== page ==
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Idol Chatter

Where have all the evangelicals gone? And for that matter, how about the Catholics? The Americans? Anyone who has remote respect for–and belief in–the Bible?
Last week, I heard about a controversy over Disney Radio refusing to mention the word “God” in the advertising for “The Ten Commandments,” the new animated movie starring Ben Kingsley, Christian Slater, Al Molina, and Elliot Gould. I have heard Christians protesting the fact that The Ten Commandments can’t be displayed on public buildings, and that a whole generation isn’t learning them. Today, I read in USA Today that “The Ten Commandments” brought in a paltry half-million dollars in limited release this weekend.
Fellow Beliefnet Idol Chatter blogger Kris Rasmussen didn’t like the movie at all,which I think is part of the problem. The Los Angeles Times–not exactly known for its biblecentric point of view–actually LIKED it! I don’t think Kris is a surfacy woman (at all), but it seems to me that Christians ought to care more about whether they got the story right (or that it succeeded in presenting a non-preachy feel that post-modern Christians will need to learn) as opposed to whether the animation was Pixar-level or better. And if Christians really do care about that, then they ought to jettison their protests about public displays, school prayer, or just about anything else that favors substance over style.


Why is it that Christians seem to be great at protesting publicly and commenting or writing or blogging about all of the evils of our society, but when it comes to their movie choices, they apparently would rather pay for the smut than support depictions of what their own Good Book says.
“The Ten Commandments,” currently showing in several (but not all) major markets in the U.S., is closer to the biblical account than such movies as “The Prince of Egypt,” but Christians apparently aren’t supporting it. At least not yet. Perhaps seeing Christian Slater on Fox News tonight or in one of the interviews he’s given will help.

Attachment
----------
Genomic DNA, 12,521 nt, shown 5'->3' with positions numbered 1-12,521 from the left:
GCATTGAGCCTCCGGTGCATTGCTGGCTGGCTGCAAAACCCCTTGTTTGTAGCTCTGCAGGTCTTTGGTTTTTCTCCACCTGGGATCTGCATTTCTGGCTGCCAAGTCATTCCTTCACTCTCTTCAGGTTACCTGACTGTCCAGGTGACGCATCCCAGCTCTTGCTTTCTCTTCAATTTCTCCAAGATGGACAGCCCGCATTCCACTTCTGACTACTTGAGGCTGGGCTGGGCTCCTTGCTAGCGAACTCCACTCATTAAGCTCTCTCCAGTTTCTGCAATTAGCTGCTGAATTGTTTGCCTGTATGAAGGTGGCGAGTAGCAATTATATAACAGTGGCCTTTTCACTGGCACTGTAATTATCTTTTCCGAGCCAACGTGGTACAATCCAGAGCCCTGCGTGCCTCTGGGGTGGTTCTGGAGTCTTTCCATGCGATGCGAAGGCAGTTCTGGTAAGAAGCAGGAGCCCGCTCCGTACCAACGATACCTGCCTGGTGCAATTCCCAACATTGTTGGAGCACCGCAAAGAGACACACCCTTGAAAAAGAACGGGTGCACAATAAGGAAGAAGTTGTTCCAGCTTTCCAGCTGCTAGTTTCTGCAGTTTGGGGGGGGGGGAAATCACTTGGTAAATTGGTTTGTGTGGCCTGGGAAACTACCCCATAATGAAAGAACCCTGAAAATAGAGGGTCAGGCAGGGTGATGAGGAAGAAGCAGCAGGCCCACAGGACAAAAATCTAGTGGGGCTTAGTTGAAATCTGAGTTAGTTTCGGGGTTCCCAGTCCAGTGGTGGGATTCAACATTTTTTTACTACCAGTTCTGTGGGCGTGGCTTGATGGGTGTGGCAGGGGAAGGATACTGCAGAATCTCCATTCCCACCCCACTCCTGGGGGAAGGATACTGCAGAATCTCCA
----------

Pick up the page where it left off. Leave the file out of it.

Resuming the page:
Perhaps this will be a slow-burn marketing effort, something like “My Big Fat Greek Wedding,” overcoming the typical Hollywood cycle in which the first weekend means everything. Perhaps this movie just had a small marketing budget and people just haven’t heard about it yet. That would be great. Perhaps the main reason is that it hasn’t come to your local city yet. That would be great. But let me tell you what wouldn’t be great, and it comes from the words of a theater owner:

“The very folks that pester us the rest of the year with ‘why don’t you have something for the families’ or ‘why don’t you have something for the children’ don’t come to see the biblical movies when they come out.”… “It’s really kind of sick… not to mention monumentally hypocritical,” he continued. “We will always be glad to open these films (and) would really like for these films to do great business.”

Great business doesn’t happen if people who want better films don’t go see them when they come. They can’t just go when it’s a Mel Gibson flick. Let me ask you: If you were an investor, or a producer, or even a key grip, would you want to give your time and dollars to a project that probably will not do well?
It is no surprise that Hollywood turns out a lot of smut. It makes more money for those who produce it. At least for now.
I believe the Bible and will urge everyone I know to support “The Ten Commandments.” It’s only 10 bucks–but it sends a message that needs to be sent to an industry that needs to hear it.

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